Grisman sues YouTube

David Grisman clip on YouTubeIn the first case I’m aware of involving a bluegrass artist, mandolinist David Grisman has filed suit against online video sharing website, YouTube. From large media conglomerates such as Viacom to soccer leagues, many have filed similar suits since Google’s recent acquisition of YouTube.

Grisman’s lawsuit seeks an unspecified amount of cash for copyright infringement, as well as a court order forcing YouTube to comply with copyright laws in the future. Grisman and company seek to pursue the case not only for themselves, but also for other independent musicians and publishers.

YouTube’s response to such cases has historically been that they always comply with requests to remove unauthorized material when asked to do so by the copyright owners, and are therefore protected under the Digital Millennium Copyright Act.

The suit was filed May 10, 2007 in a San Francisco federal court.

Some have pointed out the irony of someone who has always encouraged fans to bootleg his live performances now suing a video sharing site, but Grisman draws a distinction between fan bootlegs and “Google distribution.” Personally I don’t see much difference myself, since the fan bootlegs invariably end up online where they are distributed worldwide in the same way that YouTube clips are. But ultimately, as a copyright owner, it’s his right to decide when and where to allow use of his copyrighted works. But, you might ask, was a lawsuit really necessary?

Here’s part of the text from the suit.

they [Google and YouTube] deliberately refuse to take meaningful steps to deter the rampant infringing activity readily apparent on YouTube which would, in turn, have a negative impact on the advertising and other reviews and other value achieved through the large volume of traffic on the YouTube Web site.

Essentially the difference, as Grisman and company seem to be drawing it, is that YouTube, and by extension Google, is making money on the site where fans trading bootlegs aren’t. At least that’s the thought process, and I can go along with that. If he’s willing to give away, so to speak, his copyright by allowing fans to tape, that is different from someone seeking to monazite his copyrights without his consent.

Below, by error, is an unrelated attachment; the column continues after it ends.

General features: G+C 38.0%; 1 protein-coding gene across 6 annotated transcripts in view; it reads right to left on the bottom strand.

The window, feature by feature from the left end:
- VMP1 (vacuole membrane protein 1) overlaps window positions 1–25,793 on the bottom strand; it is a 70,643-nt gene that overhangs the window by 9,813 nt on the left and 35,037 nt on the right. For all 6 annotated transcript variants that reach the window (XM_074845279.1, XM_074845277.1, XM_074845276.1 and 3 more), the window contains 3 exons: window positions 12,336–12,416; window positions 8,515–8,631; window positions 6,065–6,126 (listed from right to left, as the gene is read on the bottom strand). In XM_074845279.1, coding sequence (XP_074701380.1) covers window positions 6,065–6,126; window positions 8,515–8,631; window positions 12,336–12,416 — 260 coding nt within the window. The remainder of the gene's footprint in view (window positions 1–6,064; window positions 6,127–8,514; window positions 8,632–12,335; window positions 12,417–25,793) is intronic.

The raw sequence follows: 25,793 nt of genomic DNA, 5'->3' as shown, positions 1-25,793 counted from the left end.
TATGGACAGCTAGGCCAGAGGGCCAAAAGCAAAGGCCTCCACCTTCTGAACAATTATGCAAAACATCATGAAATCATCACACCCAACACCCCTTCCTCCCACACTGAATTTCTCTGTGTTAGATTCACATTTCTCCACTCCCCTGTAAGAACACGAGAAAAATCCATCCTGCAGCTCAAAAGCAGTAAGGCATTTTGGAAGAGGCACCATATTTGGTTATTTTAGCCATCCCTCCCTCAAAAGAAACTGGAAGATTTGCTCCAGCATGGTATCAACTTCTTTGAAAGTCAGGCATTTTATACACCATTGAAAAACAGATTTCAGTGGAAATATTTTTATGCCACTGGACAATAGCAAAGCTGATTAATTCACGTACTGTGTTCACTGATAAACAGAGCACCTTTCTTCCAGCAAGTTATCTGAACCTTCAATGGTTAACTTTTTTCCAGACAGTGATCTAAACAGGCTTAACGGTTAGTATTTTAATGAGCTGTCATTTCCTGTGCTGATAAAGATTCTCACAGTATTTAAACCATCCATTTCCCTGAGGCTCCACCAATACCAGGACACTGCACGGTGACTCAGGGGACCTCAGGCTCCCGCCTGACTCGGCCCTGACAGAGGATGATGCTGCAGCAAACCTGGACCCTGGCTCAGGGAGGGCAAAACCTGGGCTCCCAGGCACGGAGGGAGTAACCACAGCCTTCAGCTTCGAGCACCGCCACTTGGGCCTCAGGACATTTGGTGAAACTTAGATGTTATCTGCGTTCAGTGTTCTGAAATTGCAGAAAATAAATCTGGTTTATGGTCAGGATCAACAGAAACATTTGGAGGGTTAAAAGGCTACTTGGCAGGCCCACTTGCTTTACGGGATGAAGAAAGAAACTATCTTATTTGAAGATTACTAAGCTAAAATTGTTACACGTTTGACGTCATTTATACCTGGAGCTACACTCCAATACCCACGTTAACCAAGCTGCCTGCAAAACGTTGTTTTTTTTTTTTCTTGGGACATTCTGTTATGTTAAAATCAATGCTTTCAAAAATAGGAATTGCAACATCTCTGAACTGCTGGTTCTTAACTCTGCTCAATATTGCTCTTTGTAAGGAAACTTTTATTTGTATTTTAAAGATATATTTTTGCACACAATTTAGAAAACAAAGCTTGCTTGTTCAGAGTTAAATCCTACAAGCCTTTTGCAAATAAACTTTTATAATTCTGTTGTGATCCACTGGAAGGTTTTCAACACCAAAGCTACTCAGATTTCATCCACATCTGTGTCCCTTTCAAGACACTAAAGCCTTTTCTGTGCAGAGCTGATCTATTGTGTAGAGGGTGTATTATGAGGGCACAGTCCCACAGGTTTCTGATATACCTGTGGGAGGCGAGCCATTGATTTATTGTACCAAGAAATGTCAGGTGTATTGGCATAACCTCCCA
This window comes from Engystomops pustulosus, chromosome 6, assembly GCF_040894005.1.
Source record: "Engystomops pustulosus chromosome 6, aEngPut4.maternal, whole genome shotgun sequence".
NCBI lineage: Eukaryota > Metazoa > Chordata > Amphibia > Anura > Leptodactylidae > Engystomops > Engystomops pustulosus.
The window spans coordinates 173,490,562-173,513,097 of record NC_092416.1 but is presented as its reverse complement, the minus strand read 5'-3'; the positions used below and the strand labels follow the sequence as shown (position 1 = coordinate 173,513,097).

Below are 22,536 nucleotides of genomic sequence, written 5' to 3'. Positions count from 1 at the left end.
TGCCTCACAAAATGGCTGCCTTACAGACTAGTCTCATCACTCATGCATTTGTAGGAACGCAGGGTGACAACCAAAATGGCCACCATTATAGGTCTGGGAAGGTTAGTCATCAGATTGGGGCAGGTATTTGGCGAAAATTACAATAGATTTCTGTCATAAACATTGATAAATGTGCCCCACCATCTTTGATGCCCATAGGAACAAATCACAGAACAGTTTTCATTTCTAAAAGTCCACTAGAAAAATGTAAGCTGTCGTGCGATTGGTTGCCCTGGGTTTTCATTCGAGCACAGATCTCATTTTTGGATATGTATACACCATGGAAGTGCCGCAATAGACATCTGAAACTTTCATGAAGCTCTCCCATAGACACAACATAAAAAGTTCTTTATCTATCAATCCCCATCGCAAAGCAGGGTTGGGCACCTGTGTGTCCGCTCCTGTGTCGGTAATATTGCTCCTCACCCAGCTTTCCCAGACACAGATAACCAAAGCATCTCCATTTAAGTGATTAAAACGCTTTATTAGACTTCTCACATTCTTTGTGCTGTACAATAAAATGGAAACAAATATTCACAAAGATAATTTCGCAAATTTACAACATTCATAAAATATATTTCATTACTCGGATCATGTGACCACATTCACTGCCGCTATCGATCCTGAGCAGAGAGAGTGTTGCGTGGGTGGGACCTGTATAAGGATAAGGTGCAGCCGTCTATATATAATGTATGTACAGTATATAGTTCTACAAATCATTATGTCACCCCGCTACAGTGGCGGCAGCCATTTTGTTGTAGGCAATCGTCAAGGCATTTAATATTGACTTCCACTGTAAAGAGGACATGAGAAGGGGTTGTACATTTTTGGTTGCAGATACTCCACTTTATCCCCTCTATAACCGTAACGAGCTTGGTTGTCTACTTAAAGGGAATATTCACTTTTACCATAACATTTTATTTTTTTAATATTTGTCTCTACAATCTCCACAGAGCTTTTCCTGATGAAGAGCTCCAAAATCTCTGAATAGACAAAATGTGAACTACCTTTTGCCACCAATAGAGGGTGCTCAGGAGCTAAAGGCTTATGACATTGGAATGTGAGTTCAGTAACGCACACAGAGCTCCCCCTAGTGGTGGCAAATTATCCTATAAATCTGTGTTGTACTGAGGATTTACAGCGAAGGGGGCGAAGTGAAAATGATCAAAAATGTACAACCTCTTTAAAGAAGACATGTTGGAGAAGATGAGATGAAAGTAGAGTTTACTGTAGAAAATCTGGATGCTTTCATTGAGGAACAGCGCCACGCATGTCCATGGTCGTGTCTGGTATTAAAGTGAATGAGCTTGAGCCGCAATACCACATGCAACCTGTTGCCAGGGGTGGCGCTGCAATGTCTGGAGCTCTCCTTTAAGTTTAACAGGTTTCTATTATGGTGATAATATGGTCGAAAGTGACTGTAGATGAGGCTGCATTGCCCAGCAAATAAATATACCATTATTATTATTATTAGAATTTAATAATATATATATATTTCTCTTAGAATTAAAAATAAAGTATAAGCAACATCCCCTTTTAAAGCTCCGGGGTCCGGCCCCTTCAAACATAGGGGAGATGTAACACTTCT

I understand how he can be ok with live show taping, but not ok with YouTube video sharing. Other copyright owners might be ok with it though (I know some who are). So why try to take that choice away by forcing YouTube into a business model that wouldn’t allow it? Why not just ask YouTube to remove your works and, assuming they do, leave it at that?

  • 1969mets

    Jeez, this is all so confusing. Astute, savvy artists and businessmen have come down on both sides of this issue, but it sure is unbelievably ironic to have Grisman–who, as a young man, lugged around a tape recorder to bluegrass shows–going this route.

    In the future, when artists will have to pay for placement in the promotional tools that “YouTube” will become, everyone will realize this was the golden age.

  • Jon Weisberger

    Ah, yes, the future. The only thing we know about the future is that it ain’t here yet. And I don’t see any particular irony here. It’s not hard to see a meaningful difference between making an analog tape of a show you’ve actually attended on the one hand and distributing worldwide infinitely reproducible digital recordings of performances you didn’t attend worldwide on the other.

    As for Brance’s question:

    Why not just ask YouTube to remove your works and, assuming they do, leave it at that?

    I think the answer might be that what’s happening with YouTube and other “sharing” systems reveals that pro forma compliance with the DMCA removal requirement doesn’t actually address the problem, since users can – and do – immediately re-upload the pirated material.

  • carmen

    Artists need to understand that the world has changed. I’m a bigger fan than ever because of watching him on utube. It’s greed.

  • martinmcwhorter

    Who does Grisman think he is, Lars Ulrick? Way to go. Ruin a good thing for the rest of us. I hope the Google lawyers trounce him so he has to sell his Loars.

  • Jon Weisberger

    Ruin a good thing for the rest of us.

    Let’s recall that the “good thing” here is nothing more nor less than the posting of copyrighted material against the express wishes of the copyright holder.